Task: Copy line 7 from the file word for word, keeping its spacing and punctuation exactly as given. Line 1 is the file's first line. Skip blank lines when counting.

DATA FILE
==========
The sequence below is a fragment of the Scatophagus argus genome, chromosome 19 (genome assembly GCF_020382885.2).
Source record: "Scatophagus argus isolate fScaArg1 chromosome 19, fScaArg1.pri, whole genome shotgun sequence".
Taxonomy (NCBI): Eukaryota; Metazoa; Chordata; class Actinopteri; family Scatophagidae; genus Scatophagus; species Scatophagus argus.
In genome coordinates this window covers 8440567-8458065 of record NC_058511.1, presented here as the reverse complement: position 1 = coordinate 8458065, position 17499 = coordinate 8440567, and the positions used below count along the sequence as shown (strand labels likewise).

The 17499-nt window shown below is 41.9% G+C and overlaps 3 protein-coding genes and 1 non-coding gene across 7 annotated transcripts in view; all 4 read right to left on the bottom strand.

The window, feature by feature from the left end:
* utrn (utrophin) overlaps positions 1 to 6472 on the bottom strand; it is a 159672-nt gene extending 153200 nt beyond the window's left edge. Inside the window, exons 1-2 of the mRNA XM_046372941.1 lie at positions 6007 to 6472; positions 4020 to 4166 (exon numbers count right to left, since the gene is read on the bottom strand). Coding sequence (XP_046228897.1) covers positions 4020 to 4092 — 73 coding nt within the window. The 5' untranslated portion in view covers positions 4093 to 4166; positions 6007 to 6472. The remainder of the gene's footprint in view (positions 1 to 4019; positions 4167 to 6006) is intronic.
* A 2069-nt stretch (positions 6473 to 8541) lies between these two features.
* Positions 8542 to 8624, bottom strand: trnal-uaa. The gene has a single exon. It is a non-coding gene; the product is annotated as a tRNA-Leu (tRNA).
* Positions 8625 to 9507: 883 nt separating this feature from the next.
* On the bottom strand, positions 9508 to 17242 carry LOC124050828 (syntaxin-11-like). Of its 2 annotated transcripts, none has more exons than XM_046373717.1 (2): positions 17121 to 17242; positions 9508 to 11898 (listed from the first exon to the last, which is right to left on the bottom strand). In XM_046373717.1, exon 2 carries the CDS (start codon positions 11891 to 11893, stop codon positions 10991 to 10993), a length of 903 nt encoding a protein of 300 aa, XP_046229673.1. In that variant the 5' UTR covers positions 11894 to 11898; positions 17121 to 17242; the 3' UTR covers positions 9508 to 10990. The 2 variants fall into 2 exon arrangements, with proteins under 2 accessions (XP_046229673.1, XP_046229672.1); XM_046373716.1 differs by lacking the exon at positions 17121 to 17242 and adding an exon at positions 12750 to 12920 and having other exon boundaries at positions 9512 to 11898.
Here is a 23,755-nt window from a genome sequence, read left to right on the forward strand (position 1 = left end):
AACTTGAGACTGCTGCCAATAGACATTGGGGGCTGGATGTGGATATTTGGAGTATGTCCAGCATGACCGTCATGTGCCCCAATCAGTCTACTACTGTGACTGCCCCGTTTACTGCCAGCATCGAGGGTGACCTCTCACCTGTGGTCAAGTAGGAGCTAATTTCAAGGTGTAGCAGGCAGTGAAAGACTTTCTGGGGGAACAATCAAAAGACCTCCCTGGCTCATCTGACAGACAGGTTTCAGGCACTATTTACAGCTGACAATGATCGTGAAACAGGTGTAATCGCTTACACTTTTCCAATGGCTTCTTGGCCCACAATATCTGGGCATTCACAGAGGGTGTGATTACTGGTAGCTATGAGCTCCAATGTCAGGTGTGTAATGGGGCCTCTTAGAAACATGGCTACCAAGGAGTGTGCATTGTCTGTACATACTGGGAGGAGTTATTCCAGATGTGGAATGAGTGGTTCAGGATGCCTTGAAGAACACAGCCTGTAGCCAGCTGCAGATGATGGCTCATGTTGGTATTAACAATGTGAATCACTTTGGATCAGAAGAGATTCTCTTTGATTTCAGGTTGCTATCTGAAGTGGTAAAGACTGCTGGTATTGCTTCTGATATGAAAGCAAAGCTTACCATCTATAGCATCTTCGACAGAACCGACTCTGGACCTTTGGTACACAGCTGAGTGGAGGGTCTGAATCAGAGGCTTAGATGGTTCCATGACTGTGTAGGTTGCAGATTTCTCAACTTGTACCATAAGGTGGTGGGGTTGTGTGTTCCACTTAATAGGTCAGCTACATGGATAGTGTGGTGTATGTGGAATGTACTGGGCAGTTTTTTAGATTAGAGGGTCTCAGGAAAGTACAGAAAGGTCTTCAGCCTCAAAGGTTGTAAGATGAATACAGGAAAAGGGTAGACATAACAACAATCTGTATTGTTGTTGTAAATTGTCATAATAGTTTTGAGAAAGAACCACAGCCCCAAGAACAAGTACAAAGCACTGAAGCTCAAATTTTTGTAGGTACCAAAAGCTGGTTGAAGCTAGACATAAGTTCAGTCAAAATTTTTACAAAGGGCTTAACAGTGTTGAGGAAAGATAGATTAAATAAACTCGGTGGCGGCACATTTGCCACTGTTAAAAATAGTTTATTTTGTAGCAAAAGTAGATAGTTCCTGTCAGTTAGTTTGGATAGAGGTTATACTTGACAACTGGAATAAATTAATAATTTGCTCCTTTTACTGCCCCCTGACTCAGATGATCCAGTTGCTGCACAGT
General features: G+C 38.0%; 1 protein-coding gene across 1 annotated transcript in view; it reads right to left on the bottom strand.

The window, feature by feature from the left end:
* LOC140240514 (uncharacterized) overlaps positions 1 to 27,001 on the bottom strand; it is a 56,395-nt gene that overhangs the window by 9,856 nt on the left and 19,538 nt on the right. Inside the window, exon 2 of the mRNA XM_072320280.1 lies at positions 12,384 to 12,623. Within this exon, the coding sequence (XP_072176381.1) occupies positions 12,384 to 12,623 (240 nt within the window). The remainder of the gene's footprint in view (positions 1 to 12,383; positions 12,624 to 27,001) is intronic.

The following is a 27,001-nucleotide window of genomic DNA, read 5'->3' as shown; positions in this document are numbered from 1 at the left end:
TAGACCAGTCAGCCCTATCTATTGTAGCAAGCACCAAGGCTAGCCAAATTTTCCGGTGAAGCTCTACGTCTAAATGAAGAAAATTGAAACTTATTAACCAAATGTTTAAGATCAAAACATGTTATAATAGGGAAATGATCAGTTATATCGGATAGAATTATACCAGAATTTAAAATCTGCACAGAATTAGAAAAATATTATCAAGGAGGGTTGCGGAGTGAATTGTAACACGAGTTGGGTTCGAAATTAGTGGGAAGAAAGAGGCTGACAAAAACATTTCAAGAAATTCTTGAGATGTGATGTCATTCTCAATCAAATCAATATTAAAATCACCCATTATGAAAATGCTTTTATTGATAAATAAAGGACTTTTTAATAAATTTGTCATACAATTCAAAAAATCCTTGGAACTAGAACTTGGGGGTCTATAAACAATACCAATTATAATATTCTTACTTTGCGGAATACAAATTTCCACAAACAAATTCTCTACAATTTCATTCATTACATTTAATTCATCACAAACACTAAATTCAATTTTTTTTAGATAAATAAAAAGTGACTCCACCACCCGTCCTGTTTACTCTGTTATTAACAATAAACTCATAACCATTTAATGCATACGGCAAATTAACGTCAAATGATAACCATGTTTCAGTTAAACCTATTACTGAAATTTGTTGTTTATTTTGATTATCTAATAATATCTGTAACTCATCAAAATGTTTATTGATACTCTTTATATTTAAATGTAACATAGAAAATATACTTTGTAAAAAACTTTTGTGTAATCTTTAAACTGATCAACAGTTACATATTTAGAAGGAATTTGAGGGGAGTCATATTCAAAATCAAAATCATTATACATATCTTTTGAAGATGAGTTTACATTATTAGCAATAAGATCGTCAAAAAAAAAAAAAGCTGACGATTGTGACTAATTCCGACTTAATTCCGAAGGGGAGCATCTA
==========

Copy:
* utrn (utrophin) overlaps positions 1 to 6472 on the bottom strand; it is a 159672-nt gene extending 153200 nt beyond the window's left edge. Inside the window, exons 1-2 of the mRNA XM_046372941.1 lie at positions 6007 to 6472; positions 4020 to 4166 (exon numbers count right to left, since the gene is read on the bottom strand). Coding sequence (XP_046228897.1) covers positions 4020 to 4092 — 73 coding nt within the window. The 5' untranslated portion in view covers positions 4093 to 4166; positions 6007 to 6472. The remainder of the gene's footprint in view (positions 1 to 4019; positions 4167 to 6006) is intronic.